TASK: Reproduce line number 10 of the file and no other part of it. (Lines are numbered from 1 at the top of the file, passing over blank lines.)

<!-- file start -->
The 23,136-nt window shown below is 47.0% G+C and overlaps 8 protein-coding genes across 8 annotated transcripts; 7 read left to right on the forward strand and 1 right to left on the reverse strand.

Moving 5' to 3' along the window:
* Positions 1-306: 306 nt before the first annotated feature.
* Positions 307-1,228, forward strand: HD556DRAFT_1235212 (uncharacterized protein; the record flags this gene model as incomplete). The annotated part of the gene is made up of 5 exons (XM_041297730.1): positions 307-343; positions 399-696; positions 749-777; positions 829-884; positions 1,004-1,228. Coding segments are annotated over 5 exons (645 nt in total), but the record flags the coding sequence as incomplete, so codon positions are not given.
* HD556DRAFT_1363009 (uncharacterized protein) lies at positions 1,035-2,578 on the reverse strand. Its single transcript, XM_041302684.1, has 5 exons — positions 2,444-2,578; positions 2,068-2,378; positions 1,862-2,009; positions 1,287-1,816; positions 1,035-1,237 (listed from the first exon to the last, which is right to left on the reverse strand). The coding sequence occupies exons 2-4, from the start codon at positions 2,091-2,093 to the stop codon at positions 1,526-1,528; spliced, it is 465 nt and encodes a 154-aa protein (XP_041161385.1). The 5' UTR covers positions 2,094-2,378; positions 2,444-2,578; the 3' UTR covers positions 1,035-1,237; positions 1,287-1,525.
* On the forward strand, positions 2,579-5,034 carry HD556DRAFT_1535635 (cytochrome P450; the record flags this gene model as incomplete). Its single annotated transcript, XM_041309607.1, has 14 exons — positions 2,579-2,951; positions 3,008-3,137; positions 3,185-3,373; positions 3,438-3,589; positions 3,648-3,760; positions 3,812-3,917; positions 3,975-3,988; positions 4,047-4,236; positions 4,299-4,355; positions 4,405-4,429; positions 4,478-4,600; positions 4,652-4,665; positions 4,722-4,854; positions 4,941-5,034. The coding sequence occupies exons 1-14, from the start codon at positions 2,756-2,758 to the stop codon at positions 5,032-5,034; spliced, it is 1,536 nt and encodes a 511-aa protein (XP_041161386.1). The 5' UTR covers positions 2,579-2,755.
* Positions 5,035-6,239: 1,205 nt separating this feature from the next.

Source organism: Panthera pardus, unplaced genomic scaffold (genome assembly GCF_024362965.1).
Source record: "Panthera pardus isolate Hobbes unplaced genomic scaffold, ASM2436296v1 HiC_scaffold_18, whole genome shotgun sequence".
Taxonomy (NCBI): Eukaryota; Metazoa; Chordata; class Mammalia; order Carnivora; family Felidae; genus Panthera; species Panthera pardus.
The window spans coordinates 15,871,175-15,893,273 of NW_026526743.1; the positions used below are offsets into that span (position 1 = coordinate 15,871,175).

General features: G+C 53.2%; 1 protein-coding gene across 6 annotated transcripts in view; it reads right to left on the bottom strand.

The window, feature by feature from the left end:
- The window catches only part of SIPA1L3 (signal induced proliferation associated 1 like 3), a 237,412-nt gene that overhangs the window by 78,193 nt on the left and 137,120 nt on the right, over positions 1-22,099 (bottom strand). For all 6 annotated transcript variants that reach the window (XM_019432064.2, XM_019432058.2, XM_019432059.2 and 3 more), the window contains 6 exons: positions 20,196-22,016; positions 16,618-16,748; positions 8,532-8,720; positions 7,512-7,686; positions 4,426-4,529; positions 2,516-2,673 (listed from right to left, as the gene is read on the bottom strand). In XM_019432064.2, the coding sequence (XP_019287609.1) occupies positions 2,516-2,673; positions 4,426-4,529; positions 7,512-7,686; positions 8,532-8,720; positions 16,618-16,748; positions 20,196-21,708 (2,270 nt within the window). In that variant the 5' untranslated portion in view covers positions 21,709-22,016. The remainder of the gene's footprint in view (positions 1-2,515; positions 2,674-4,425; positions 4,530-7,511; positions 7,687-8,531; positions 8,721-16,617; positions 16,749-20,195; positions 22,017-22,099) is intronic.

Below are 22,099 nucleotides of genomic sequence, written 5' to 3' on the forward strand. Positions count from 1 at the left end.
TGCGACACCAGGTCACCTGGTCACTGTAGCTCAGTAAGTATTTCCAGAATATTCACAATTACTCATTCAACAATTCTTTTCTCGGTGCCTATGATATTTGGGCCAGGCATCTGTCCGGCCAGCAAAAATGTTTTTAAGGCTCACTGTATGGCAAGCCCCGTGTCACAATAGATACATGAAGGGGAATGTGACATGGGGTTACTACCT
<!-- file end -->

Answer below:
Taxonomy (NCBI): Eukaryota; Metazoa; Chordata; class Mammalia; order Carnivora; family Felidae; genus Panthera; species Panthera pardus.